It is very hard to put this out there for the world to read, even if “the world” is about 15 people. I feel naked. But I think if we just can grab hold of this momentum, if we seize this wonderful opportunity to contribute something to this new volume of history that is being written as I sit here where I am and write and you sit where you are and read, if we simply ask ourselves the question: what can I do to help bring about the change that America is begging for? I think if we will do that, the change we all hope for will come regardless of who is sits in our highest office.

And so, as Mahatma Gandhi said, “Be the change you want to see in the world.”

$$$$$$$$$$$$$$$$$ Groceries $$$$$$$$$$$$$$$$$$

When we first moved into our house eight years ago, if we bought over $100 in groceries it was difficult to fit all of it in the fridge and cabinets. Tonight I did the normal, two week shopping. Not a lot of extra treats… no bottles of red wine… no tasty pastries… I did have to buy a little extra meat because we were completely out… but maybe 3 more packages than usual. Also, I bought generic cereal, soda, potato chips, juice and cereal bars… Two weeks worth of food. The damage: two-freaking-hundred dollars!!!!!!!!!!! And I even went to Shop ‘n Save, NOT Dierbergs. And my cabinets are not filled to the brim.

To be quite honest, I’m pissed. Please don’t get me started on gas. I know, I know. We’re all feeling the same pain.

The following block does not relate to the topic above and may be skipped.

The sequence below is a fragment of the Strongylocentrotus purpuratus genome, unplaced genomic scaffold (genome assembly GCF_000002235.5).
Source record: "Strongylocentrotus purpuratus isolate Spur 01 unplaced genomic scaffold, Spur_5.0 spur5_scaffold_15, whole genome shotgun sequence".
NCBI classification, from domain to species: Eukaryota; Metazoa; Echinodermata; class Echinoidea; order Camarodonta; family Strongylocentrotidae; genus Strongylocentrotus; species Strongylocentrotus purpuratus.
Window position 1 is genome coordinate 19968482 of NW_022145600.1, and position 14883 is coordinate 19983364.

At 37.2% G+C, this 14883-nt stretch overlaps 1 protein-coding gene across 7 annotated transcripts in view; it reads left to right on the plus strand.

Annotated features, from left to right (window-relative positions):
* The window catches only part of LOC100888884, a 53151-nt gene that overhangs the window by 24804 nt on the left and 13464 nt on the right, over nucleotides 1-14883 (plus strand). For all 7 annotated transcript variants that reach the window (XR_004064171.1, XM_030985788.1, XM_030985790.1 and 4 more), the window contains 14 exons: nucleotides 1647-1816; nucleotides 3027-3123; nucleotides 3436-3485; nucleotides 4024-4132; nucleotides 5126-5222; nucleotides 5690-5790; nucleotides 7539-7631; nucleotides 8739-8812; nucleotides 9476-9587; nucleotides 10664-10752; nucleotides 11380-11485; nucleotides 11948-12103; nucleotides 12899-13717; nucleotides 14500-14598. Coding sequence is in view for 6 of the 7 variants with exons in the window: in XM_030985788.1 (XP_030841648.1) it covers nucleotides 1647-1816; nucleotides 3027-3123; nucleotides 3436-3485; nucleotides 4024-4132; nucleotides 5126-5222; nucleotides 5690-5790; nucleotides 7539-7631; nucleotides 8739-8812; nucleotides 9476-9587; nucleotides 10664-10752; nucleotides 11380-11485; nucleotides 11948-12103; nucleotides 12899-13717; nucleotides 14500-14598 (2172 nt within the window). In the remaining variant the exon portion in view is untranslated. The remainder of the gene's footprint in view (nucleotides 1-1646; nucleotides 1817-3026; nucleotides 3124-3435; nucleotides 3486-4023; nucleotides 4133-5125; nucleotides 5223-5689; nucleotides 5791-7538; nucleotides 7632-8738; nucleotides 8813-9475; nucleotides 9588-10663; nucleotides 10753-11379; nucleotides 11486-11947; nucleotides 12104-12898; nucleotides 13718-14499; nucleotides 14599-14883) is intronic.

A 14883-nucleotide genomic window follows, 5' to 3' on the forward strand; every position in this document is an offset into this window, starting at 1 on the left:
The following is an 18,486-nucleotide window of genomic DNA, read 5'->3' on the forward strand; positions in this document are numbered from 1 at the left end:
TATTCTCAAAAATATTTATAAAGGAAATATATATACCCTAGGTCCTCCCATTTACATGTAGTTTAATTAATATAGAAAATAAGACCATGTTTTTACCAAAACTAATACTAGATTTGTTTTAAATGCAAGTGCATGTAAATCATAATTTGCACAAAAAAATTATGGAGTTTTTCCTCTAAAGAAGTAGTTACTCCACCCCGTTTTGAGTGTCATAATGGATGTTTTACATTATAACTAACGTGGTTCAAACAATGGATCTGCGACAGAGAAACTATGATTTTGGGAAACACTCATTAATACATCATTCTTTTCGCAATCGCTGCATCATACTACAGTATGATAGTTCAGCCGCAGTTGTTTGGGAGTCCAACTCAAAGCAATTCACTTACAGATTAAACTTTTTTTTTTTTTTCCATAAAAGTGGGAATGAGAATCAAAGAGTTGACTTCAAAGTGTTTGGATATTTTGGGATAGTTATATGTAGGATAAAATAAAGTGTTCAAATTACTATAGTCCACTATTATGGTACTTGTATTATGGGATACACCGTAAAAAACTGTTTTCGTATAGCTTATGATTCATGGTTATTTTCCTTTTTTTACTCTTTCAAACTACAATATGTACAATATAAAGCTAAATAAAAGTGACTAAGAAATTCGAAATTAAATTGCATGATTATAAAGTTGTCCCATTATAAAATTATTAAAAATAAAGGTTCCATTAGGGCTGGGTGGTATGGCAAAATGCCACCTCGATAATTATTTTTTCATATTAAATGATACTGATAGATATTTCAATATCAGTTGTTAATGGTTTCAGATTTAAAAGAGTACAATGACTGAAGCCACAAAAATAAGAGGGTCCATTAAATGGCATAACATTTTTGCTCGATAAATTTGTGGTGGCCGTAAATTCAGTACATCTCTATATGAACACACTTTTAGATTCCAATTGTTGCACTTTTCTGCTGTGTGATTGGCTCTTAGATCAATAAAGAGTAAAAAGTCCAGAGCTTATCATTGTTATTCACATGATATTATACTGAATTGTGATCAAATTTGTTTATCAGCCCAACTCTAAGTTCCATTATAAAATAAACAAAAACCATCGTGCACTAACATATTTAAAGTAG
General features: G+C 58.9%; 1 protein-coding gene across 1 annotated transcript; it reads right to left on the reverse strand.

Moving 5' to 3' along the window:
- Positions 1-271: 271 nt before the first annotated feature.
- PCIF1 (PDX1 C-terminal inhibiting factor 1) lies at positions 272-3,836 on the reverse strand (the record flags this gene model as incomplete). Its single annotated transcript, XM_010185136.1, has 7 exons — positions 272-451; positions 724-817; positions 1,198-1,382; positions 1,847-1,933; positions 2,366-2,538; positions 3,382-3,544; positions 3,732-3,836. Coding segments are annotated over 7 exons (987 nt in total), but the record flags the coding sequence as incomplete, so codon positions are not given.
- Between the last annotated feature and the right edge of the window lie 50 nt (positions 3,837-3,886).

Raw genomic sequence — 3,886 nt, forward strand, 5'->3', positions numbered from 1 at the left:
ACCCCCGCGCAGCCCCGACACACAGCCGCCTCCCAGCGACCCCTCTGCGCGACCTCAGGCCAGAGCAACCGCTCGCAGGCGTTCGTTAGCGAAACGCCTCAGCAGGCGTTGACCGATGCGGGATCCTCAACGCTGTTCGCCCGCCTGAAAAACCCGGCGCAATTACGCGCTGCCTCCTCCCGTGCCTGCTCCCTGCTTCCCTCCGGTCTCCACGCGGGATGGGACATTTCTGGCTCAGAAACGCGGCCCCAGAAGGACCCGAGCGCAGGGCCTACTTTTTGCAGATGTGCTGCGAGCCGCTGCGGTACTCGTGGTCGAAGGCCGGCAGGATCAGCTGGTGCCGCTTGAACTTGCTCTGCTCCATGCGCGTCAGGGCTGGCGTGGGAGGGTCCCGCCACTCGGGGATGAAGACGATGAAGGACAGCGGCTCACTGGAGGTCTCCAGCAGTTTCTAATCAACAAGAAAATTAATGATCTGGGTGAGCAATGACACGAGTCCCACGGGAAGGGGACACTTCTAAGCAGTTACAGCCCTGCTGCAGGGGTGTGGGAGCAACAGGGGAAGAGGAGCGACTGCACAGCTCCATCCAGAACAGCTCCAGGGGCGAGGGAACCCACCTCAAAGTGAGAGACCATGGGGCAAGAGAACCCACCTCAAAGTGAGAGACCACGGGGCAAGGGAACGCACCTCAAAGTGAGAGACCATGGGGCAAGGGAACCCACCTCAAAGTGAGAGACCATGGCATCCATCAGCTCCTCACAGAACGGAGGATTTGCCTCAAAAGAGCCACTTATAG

I honestly get ticked because I have been pretty much working my brain into slush for the last 3 years trying to earn an advanced degree to help my family attain a more secure financial position. I’m six months away from finishing, and our household budget has gone up by $100 a week in less than a year. My salary increases are not keeping up with that… even with the progress on the advanced degree. It’s a good thing I’m not only doing it for the money… but it sure is discouraging to sacrifice so much time with my family and see the purse strings getting tighter and tighter.

Sigh.

The worst thing is (and I don’t mean to toot my own horn here, and my husband will verify this), I knew four years ago that this was going to happen. All the signs were there. And then G. H. W. Bush & Cheney (who my husband and I believe to be truly evil) was re-elected… seriously one of the most disappointing days in my adult life. Please oh please oh please Lord, give us a president and congress who will be able to usher in a responsible economic policy. Someone who will not set up the system to only benefit the wealthy. Someone who will watch out for the teacher, the factory worker, the hourly food service provider. Someone who will hold big business accountable. Well, maybe I should pray that the good people of America have the good sense to elect such a candidate. This year’s presidential election should be the democrats to lose, yet McCain polls at over 40%. I don’t know if that is sad or funny.

Sorry for the rant. My patience is wearing thin. I’m just a frustrated, politically independent, hardworking gal who’s just looking for some better days to come, and not so sure they’re coming anytime soon.